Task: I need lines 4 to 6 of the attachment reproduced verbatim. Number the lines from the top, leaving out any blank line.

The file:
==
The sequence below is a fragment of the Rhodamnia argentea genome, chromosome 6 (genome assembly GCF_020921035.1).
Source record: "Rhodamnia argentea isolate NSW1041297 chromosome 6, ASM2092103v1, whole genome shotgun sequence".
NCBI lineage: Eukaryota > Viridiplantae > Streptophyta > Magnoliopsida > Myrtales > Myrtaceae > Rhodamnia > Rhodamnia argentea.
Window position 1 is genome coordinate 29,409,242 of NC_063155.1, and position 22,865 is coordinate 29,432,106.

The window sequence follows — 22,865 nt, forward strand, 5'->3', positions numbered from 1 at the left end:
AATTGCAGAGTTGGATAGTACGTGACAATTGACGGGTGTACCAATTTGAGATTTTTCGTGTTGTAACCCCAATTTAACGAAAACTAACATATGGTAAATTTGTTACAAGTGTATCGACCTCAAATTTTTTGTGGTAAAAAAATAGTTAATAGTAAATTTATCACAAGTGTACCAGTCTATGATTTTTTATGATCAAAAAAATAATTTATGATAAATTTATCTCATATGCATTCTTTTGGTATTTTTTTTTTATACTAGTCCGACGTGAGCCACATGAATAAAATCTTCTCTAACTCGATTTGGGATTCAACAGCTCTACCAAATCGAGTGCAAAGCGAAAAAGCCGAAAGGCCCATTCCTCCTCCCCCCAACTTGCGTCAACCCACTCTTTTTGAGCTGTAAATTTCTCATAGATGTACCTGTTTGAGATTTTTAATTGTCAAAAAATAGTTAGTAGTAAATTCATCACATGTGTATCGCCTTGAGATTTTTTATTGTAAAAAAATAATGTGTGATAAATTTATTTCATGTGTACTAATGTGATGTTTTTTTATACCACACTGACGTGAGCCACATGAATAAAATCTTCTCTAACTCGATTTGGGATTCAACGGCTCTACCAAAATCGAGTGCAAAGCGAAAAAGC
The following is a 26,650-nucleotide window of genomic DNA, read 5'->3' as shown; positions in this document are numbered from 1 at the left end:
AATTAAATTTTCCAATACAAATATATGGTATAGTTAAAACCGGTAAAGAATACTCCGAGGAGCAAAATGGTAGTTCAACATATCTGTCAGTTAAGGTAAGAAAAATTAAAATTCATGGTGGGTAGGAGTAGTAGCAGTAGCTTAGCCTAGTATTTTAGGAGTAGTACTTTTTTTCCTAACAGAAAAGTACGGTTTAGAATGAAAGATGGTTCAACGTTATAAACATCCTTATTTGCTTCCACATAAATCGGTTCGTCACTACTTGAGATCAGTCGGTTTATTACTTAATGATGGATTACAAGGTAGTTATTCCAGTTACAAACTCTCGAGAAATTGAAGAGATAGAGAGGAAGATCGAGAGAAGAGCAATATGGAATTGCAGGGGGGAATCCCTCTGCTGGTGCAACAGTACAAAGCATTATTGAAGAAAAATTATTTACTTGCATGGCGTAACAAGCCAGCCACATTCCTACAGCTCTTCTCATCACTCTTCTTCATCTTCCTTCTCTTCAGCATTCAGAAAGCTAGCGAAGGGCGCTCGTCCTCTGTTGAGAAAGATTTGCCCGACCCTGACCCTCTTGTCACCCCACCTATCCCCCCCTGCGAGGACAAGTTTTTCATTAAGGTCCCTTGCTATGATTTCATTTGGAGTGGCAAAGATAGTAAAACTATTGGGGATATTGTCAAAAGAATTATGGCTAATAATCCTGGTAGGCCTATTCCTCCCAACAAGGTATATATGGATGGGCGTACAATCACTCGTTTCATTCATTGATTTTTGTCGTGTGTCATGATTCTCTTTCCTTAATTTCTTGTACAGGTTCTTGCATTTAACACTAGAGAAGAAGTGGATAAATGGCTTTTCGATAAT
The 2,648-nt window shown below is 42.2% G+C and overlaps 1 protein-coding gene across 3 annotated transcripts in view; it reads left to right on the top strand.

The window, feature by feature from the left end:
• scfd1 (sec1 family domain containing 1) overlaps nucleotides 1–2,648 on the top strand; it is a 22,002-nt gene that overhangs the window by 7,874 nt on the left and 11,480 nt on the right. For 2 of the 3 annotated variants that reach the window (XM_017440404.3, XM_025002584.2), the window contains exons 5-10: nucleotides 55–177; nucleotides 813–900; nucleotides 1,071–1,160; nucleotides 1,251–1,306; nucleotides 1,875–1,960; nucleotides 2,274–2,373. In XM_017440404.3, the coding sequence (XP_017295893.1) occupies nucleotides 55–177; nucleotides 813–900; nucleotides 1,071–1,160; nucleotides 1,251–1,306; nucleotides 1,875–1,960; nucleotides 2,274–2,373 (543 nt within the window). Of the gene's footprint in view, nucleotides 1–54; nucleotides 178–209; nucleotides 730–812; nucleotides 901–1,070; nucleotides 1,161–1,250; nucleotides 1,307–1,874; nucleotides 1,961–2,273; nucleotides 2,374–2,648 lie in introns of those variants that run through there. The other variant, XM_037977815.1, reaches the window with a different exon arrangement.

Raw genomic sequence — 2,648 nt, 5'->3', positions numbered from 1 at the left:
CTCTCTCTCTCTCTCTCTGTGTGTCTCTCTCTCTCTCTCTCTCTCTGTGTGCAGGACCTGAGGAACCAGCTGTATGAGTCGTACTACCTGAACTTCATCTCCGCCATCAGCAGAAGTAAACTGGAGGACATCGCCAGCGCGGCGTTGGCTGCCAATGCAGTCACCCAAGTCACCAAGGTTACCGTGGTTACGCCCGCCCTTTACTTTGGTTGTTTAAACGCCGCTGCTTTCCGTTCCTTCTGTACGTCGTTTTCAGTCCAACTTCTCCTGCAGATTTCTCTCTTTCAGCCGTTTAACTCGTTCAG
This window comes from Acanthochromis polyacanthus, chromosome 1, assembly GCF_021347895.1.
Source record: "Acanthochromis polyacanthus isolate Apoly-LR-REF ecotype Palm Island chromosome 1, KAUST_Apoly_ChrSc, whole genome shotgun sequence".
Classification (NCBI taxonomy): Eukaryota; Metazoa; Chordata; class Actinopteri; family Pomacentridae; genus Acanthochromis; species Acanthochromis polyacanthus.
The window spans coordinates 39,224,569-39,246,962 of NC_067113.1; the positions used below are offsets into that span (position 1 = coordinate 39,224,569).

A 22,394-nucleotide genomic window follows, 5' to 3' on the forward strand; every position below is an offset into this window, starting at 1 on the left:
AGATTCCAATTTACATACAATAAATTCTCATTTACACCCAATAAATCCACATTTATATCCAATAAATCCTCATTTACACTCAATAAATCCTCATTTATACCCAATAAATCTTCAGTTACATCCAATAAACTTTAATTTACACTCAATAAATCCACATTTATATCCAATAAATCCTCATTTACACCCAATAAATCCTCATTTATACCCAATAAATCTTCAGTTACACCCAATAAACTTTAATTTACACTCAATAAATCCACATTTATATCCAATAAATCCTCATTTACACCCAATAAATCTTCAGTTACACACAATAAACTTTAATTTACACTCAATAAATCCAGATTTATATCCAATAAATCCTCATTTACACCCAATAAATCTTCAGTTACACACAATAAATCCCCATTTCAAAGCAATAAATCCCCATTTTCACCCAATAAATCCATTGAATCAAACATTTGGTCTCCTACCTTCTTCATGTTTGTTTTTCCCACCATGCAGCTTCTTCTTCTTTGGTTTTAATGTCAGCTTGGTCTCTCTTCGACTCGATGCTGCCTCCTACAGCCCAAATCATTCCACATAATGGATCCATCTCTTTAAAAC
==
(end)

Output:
Window position 1 is genome coordinate 29,409,242 of NC_063155.1, and position 22,865 is coordinate 29,432,106.

The window sequence follows — 22,865 nt, forward strand, 5'->3', positions numbered from 1 at the left end:
AATTGCAGAGTTGGATAGTACGTGACAATTGACGGGTGTACCAATTTGAGATTTTTCGTGTTGTAACCCCAATTTAACGAAAACTAACATATGGTAAATTTGTTACAAGTGTATCGACCTCAAATTTTTTGTGGTAAAAAAATAGTTAATAGTAAATTTATCACAAGTGTACCAGTCTATGATTTTTTATGATCAAAAAAATAATTTATGATAAATTTATCTCATATGCATTCTTTTGGTATTTTTTTTTTATACTAGTCCGACGTGAGCCACATGAATAAAATCTTCTCTAACTCGATTTGGGATTCAACAGCTCTACCAAATCGAGTGCAAAGCGAAAAAGCCGAAAGGCCCATTCCTCCTCCCCCCAACTTGCGTCAACCCACTCTTTTTGAGCTGTAAATTTCTCATAGATGTACCTGTTTGAGATTTTTAATTGTCAAAAAATAGTTAGTAGTAAATTCATCACATGTGTATCGCCTTGAGATTTTTTATTGTAAAAAAATAATGTGTGATAAATTTATTTCATGTGTACTAATGTGATGTTTTTTTATACCACACTGACGTGAGCCACATGAATAAAATCTTCTCTAACTCGATTTGGGATTCAACGGCTCTACCAAAATCGAGTGCAAAGCGAAAAAGC